Ohio Brass Arts Festival - Retrospective

9-Jul-2008

Pat Herak was in Ohio to enjoy the 2008 OBAF - with plenty of highlights on offer too.


The 2008 Ohio Brass Arts Festival began on Thursday, June 12th at Weigel Hall on the campus of The Ohio State University. 

There was quite an ominous start to the Festival itself with a torrential downpour that left many glad that was too warm for a repeat of the blizzard that postponed the Festival from it’s original March date.

For those that arrived early, the Seymour Tower Brass (a quartet of members from the Central Ohio Brass Band) provided music in the lobby preceding the evening’s main event.  The lobby music was a nice touch as it gave many of the spectators a way to settle into Weigel Hall after dodging the rain.

Main attraction

Fountain CityThe main attraction of the evening was the current NABBA and U.S. Open Champions, Fountain City Brass Band from Kansas City.  The band took at most four notes to grab the audience’s attention with Paul Lovatt-Cooper’s 'Where Eagles Sing'.  It was quite obvious this band was a class act and would provide a great show.

The band continued with the hymn 'In Perfect Piece' (Downie) before a virtuosic performance of the duet 'Brillante'  (Graham) performed by euphoniums Lee Harrelson and Nate Gay.  The soloists were so very tight (in spite of all the difficult runs) and had such a uniform concept of sound…it was pure joy.

The band ended the first half with quality performances of 'Gaelforce' (featuring some fine flugel playing) and 'Reunion and Finale' from Gettysburg. 

One nice thing about a brass festival rather than a contest is there is no real need for the audience to get too nit picky with the performances; there is no clip note count; everybody is there to enjoy the concert.  

That being said, if one were being critical of the concert, there was very little (if anything) that could be found with the first half performance, which is incredibly remarkable considering FCBB had just completed a 12 hour bus ride from Kansas City to Columbus!

Big blows

The second half began with two big blows, 'Festmusik der Stadt Wein' (not in a tribute to the 2008 Euros), and 'Tchaikovsky 4.'  Principal cornet, Alan Wegner then took the stage for what was quite a moving rendition of 'She'.  It is sometimes the simplest of melodies played by such a fine player that can really inspire others.

After the march 'O.R.B'., the band performed 'I Will Follow Him' featuring the flugel, Matt Vangiel,  and trombone section.

Tight

FCBB had a very tight performance of two excerpts from 'West Side Story' before their swinging finale of 'Kansas City'.  Interestingly, Fountain City places their kit player in the void in front of the MD, and it seems to work really well, as it helps holds the ensemble together.  A few of the percussionists I talked to over the weekend mentioned how they liked that formation (and a few of the tuba and trombone players I talked to over the weekend also said how nice it would be not to have the percussionists banging away in their ear.)

Encore

As encore, the band performed Harrelson’s arrangement of Cantina Band ala 'Sing, Sing, Sing'.  4BR very much enjoyed this arrangement at last year’s U.S. Open and it was a fantastic finish to a fantastic concert.


Ohio Brass Arts Festival – Educational Event

Day two of the Ohio Brass Arts Festival was held at the Chapel at Worthington Woods, one of the local Salvation Army corps.

The evening opened with an interesting lecture/discussion led by Dr. Paul Droste (MD of the Ohio Brass Band coming to the UK in a few weeks).  After reviewing the initial formation of brass bands, the wind band “victory” over brass bands in the States (led by Sousa), and the recent resurgence of the brass band genre in the U.S. and Canada, the question was posed to the audience… “What next?”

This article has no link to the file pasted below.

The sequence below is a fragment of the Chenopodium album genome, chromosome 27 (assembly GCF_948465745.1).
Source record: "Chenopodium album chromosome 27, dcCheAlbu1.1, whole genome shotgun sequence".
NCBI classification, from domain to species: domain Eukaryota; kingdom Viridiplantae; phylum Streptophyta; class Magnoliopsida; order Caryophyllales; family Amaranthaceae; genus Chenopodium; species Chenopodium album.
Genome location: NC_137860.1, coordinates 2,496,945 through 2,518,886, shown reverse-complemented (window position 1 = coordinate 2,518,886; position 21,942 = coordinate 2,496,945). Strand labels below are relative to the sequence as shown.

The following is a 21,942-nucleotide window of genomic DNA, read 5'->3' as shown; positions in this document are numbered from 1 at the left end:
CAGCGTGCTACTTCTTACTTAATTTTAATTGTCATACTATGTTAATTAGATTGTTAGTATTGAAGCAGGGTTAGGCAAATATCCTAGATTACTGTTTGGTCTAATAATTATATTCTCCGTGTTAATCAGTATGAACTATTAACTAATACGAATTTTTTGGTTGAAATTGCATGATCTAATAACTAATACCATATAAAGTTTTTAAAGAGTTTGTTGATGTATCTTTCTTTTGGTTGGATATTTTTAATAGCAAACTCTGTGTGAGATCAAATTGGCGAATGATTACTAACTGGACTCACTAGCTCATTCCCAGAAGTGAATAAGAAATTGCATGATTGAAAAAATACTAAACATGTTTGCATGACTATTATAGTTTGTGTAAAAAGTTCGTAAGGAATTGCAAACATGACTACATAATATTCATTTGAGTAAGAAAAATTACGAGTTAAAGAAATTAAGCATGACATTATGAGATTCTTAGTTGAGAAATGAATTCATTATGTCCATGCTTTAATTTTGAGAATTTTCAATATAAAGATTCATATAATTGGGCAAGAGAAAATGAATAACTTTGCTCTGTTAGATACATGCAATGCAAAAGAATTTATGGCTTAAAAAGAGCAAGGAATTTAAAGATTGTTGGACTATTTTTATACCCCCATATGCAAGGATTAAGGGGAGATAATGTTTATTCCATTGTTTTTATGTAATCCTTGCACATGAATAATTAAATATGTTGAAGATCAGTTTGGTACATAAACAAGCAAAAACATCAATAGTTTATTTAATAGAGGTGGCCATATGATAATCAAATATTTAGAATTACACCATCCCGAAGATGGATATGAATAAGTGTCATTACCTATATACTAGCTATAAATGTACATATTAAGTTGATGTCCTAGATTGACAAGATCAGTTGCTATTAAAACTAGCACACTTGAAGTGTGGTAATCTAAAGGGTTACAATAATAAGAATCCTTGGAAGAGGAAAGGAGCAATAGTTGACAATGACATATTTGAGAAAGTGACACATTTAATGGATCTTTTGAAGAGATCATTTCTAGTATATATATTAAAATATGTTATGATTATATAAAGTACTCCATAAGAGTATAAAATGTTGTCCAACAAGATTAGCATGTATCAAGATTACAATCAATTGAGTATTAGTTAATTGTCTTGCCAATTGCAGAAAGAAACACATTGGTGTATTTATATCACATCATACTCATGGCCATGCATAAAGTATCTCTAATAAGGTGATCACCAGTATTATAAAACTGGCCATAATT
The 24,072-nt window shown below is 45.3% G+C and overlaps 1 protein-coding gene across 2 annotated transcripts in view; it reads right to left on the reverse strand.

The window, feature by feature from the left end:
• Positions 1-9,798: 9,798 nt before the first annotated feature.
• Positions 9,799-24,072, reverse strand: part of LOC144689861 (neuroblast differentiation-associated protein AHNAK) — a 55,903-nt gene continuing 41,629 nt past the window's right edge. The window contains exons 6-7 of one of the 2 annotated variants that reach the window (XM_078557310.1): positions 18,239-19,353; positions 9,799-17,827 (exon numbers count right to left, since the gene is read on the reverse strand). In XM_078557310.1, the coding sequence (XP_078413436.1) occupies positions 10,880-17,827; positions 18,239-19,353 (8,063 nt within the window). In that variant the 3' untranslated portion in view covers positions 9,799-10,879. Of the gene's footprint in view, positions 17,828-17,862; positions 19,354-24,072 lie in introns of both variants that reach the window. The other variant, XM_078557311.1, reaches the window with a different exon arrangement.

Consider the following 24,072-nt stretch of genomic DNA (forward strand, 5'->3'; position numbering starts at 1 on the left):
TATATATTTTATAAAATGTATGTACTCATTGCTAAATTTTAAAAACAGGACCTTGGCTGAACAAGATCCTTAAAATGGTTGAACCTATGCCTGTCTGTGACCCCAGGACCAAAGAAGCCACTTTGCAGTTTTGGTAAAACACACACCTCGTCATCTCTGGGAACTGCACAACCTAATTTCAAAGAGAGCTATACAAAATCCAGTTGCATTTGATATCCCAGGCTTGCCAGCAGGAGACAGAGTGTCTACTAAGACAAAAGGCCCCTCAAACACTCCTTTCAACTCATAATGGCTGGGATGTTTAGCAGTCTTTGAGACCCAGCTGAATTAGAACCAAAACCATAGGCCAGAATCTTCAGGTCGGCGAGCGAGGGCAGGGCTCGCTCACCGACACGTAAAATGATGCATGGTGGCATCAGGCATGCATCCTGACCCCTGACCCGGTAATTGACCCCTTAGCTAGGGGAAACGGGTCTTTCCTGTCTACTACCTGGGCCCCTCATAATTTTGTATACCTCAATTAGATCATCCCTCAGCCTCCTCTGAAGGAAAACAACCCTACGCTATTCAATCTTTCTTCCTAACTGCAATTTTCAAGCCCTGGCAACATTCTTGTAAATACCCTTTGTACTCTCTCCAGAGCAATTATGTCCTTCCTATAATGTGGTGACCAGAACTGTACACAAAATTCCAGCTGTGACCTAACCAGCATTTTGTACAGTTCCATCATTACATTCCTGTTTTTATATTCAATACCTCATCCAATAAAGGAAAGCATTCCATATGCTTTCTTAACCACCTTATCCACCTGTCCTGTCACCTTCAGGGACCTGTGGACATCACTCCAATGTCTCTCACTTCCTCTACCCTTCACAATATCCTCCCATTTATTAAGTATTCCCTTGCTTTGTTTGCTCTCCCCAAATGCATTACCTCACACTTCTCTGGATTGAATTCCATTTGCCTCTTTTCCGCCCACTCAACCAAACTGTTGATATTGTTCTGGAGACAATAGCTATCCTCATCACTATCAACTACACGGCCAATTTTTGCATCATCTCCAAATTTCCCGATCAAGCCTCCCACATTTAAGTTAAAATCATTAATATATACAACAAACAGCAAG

Call to arms

It was quite inspiring…almost a call to arms.  We have several organizations and events in North America, (NABBA, U.S.Open, GABBF, OBAF, Hannaford Festival, Northwest BBF, etc…) The question was posed, “So how do we keep it going?”  Many in the UK probably can’t comprehend how distance is such an issue in North America, so there was a nice dialogue of potential solutions many of which involved various ways to bring bandsmen (rather than bands together).

The Chapel at Worthington Woods (CAWW) Band (the host Salvation Army Band), under the direction of Keith Wilkinson, then performed a short concert.  

Like many Salvation Army corps bands, they were a tad smaller than a full brass band, but the size suited the live hall quite well.  The CAWW Band’s lovely timbre was highlighted in their finale, a quite moving performance of 'Perfect Peace'.

At this point in the evening, all were welcomed to grab their instruments and sight read through new brass band repertoire under the direction of several of the Columbus area musical directors.  Music was generously donated by Pennine Music Publications, Elms Music and Curnow Music.  At the conclusion of each piece a name was drawn from the participants and that person walked away with a new piece of music for there band.

Several dozen people remained in the audience for this impromptu concert and the band (numbering about 3 dozen) read rather well.  The band also read through the three finalists for the OBAF composition contest, and the winner, 'Battleaxe' (Darrol Barry) was announced.  Jagrins Music Publications help sponsor the composition contest and will be publishing the three finalists from August.

After a small reception hosted by the Chapel at Worthington Woods, many head to the Winking Lizard Tavern fro entertainment by BBC2 (an octet made up of members of the Brass Band of Columbus).  The humor and variety from this small ensemble kept the pub entertained.  There were vocal solos, audience participation (on auxiliary percussion), some fiddle playing and even a cowbell solo as the group played 'Don’t Fear the Reaper'.